Starbucks Stakeholders Starbucks Operates Over Thesis
Starbucks relies on their suppliers for a constant supply of consistent, high quality products. This stakeholder relationship is strong for both groups.
A key group of supply-side stakeholders for Starbucks are coffee growers. The company’s size makes them one of the world’s largest purchasers of coffee beans. It is not just size that makes Starbucks important, however. Their high visibility means that they are in a position of influence with regards to their coffee purchasing decisions. The coffee industry worldwide is representative of global agricultural issues such as sustainability and fair trade farming. Coffee producers are a major stakeholder for Starbucks because the firm has staked its reputation on high quality coffee. They need to develop sustainable sources of quality beans. For the coffee producers, Starbucks’ position with regards to their needs can have a tremendous impact on the ways in which other coffee purchasers treat them as well. Starbucks holds meetings with key stakeholders to address their concerns and forge a stronger, mutually beneficial partnership (Starbucks, 2004).
Another external stakeholder for Starbucks is the local communities in which they operate. Each neighborhood or community is impacted by Starbucks’ activities in some way. The company must take the impacts of their actions into account when moving into different areas. To this point, there has been little concern raised over Starbucks’ impact on communities. The firm’s retail outlets are seen to improve street life and help build community. In many cases, a new Starbucks is welcomed as a boon to the local community because of this (Harris, 2006).
Finally, the environment is a stakeholder. While there is no direct personification of this stakeholder, all citizens of the world are ultimately a part of this group, as our environment affects our quality of life. Starbucks has the potential to significantly impact the environment, in particular because of the disposable goods its produces. Paper cups, plastic lids, cozies, and other outputs contribute to deforestation, oil consumption, garbage and other negative environmental outcomes. There is also considerable concern with regards to the use of non-recycled plastic in the bottles for their water line, Ethos, itself a concern because of the environmental impacts of bottling water at all. Starbucks must take these outcomes into consideration. The company has a division devoted to corporate social responsibility and is working towards reducing their considerable environmental impact (Allison, 2008).
All told, Starbucks has a wide range of stakeholders. The company depends on these stakeholders for their contributions to the corporation’s outputs and strategic objectives. The stakeholders depend on Starbucks for everything from their livelihoods to reducing negative impacts. Starbucks is most dependent on its employees, management and partners. Groups heavily dependent on Starbucks include shareholders, customers, suppliers and coffee growers. The relative balance of each of these respective needs guides Starbucks’ activities and outcomes. Overall, the company has done a good job of meeting the needs of its stakeholders. There are improvements needed in terms of its environmental performance and shareholders would prefer a return to the strong growth that Starbucks displayed earlier in this decade, and these will be some of the major factors guiding the company’s strategy in the next few years.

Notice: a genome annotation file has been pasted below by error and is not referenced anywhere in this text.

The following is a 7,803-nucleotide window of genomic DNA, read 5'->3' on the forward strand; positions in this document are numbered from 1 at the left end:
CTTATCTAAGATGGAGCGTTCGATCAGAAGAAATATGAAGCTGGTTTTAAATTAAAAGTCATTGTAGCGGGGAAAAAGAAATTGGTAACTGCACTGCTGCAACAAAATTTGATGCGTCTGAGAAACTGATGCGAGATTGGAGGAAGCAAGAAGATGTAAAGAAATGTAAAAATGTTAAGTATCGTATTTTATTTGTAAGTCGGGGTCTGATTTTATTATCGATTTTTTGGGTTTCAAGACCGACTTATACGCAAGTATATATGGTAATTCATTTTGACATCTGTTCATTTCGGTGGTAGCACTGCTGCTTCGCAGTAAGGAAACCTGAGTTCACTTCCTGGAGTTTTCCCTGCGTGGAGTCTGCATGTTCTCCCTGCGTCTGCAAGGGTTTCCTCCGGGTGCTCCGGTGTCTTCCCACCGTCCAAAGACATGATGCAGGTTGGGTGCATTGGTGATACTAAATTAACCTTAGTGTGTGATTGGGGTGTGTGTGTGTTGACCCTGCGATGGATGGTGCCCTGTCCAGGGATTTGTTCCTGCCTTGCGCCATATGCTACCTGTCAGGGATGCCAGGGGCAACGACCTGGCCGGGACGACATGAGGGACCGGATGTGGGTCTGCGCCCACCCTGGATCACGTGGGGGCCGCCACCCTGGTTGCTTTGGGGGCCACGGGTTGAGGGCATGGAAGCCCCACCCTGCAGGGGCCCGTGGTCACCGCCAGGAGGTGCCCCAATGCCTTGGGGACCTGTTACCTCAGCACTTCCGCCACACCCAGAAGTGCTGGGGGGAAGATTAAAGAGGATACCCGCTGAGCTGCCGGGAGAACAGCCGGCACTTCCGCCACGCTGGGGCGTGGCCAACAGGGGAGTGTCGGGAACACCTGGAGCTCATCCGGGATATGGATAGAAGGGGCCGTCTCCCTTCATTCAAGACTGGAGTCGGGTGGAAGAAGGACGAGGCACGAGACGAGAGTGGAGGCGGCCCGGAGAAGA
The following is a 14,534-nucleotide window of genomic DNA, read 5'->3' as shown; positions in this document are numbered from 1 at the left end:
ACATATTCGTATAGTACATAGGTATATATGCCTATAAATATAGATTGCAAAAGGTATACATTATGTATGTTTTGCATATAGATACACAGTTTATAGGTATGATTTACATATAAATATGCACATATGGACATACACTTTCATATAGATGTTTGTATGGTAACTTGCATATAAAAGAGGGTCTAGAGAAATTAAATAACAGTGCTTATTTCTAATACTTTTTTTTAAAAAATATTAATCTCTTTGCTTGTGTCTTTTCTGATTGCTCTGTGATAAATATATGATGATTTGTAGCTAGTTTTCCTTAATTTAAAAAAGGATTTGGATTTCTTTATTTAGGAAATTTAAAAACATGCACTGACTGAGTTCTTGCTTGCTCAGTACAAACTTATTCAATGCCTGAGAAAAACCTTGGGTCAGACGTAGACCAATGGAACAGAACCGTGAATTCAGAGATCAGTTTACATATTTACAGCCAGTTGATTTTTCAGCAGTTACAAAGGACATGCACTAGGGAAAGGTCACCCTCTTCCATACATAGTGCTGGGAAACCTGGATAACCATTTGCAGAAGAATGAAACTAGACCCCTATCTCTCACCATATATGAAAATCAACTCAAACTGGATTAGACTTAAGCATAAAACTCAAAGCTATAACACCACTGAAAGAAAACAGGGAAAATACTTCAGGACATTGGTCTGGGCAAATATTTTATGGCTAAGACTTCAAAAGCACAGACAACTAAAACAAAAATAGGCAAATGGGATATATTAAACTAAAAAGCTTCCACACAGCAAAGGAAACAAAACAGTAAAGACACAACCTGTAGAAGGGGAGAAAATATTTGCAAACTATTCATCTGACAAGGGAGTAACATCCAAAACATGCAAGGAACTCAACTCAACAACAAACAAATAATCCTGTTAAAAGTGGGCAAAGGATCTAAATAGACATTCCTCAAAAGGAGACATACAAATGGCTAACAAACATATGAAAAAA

No author. (2004). Starbucks Engages Stakeholders on its Coffee Purchasing Guidelines. Starbucks Corporation. Retrieved December 16, 2008 at http://www.starbucks.com/aboutus/pressdesc.asp?id=391
Some financials and corporate information from Reuters. Retrieved December 16, 2008 at http://www.reuters.com/finance/stocks/companyProfile?symbol=SBUX.O
No author. (2008). Schultz to shareholders: Starbucks Going Back to Basics. Portland Business Journal. Retrieved December 16, 2008 at http://www.bizjournals.com/portland/stories/2008/03/17/daily24.html
Allison, Melissa. (2008). Starbucks’ New Blend for Stronger Standing. Seattle Times. Retrieved December 16, 2008 at http://seattletimes.nwsource.com/html/businesstechnology/2004293831_starbucksbiz20.html
No author. (2006). Starbucks Soars in China. Asia Times. Retrieved December 16, 2008 at http://www.atimes.com/atimes/China_Business/HF15Cb06.html
No author. (2008). Starbucks and Suntory to Introduce Starbucks Doubleshot Espresso Drinks in Japan. Starbucks Corporation. Retrieved December 16, 2008 at http://www.starbucks.com/aboutus/pressdesc.asp?id=901
Allison, Melissa. (2008). Starbucks Struggles with Reducing Environmental Impacts. Seattle Times. Retrieved December 16, 2008 at http://seattletimes.nwsource.com/html/businesstechnology/2004412179_starbucks14.html
Harris, Laura. (2006) Community Celebrates Opening of Starbucks. University of Louisiana Monroe. Retrieved December 16, 2008 at http://www.ulm.edu/universityrelations/news/sept06/opening.html